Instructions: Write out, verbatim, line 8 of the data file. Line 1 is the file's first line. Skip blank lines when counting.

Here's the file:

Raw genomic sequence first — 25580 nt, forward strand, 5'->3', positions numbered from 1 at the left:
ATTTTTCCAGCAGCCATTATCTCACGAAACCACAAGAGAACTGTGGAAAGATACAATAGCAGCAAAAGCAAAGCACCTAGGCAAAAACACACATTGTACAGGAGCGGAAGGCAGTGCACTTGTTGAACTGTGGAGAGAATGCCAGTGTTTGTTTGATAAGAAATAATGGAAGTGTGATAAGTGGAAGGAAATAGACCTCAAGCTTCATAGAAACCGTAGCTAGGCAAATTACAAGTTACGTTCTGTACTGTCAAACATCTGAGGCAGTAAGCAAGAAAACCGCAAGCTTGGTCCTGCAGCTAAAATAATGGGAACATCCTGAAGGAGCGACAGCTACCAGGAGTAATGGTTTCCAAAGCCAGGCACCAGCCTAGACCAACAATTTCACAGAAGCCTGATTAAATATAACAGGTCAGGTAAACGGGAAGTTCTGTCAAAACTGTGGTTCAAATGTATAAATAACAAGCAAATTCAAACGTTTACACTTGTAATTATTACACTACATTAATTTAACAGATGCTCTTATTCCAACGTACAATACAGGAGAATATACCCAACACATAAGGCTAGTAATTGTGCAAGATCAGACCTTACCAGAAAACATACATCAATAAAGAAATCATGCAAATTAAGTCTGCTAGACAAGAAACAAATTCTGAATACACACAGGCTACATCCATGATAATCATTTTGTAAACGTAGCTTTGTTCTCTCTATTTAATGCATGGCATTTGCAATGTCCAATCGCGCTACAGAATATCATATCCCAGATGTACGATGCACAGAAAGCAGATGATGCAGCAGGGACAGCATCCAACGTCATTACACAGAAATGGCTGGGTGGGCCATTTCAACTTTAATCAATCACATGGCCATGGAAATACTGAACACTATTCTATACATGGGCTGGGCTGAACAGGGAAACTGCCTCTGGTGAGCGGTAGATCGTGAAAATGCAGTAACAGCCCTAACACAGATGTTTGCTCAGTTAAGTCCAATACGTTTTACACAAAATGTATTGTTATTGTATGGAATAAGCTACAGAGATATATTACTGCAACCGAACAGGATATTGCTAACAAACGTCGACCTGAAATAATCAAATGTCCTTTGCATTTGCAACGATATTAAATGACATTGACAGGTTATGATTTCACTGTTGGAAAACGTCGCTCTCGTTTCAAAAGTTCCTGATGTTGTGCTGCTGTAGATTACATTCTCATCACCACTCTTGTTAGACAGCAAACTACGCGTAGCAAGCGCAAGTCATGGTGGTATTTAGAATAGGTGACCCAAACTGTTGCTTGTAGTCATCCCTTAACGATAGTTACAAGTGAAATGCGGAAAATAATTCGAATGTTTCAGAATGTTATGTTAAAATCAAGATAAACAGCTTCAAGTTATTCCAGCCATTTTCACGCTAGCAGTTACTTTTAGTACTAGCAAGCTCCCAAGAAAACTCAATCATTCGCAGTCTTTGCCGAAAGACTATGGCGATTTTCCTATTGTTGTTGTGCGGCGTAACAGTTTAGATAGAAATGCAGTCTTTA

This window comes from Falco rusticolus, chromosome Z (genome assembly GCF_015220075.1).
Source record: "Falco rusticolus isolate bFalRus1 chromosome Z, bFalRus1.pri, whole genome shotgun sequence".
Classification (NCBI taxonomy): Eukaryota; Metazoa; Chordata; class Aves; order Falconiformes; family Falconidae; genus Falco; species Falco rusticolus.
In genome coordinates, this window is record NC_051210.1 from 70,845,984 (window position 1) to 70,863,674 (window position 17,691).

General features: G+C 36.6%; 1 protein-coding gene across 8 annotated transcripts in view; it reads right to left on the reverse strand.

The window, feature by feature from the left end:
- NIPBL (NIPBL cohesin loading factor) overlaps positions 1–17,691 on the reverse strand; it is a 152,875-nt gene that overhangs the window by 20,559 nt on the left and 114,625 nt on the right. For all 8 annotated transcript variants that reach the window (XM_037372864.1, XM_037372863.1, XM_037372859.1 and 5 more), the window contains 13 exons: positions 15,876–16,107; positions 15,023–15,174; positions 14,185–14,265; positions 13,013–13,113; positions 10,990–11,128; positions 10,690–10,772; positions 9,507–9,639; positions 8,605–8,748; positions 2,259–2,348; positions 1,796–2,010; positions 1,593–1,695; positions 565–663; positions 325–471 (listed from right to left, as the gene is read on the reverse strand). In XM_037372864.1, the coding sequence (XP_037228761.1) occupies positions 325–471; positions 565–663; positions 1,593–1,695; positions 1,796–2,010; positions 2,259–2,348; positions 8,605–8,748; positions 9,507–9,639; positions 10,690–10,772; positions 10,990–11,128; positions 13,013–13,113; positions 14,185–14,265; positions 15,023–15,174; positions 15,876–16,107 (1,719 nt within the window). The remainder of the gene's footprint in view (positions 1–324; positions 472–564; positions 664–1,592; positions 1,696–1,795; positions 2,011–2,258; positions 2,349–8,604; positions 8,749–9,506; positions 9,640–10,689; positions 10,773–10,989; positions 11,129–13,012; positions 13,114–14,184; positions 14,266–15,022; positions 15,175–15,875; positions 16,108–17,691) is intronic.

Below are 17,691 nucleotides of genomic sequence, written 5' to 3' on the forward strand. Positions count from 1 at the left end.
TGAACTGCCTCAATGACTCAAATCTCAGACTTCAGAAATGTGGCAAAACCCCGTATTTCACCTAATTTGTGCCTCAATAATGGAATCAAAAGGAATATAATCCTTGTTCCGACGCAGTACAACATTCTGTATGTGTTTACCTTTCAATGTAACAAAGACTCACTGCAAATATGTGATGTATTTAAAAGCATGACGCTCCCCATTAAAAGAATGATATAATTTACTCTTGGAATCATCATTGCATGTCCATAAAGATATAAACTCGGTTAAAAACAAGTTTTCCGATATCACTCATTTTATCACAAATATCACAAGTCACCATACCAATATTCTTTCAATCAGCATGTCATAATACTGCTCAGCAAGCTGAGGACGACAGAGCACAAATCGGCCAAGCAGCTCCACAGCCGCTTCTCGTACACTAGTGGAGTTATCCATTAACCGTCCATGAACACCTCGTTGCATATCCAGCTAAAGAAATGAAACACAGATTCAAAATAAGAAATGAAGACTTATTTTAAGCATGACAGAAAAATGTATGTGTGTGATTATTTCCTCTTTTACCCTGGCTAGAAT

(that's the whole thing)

The window, feature by feature from the left end: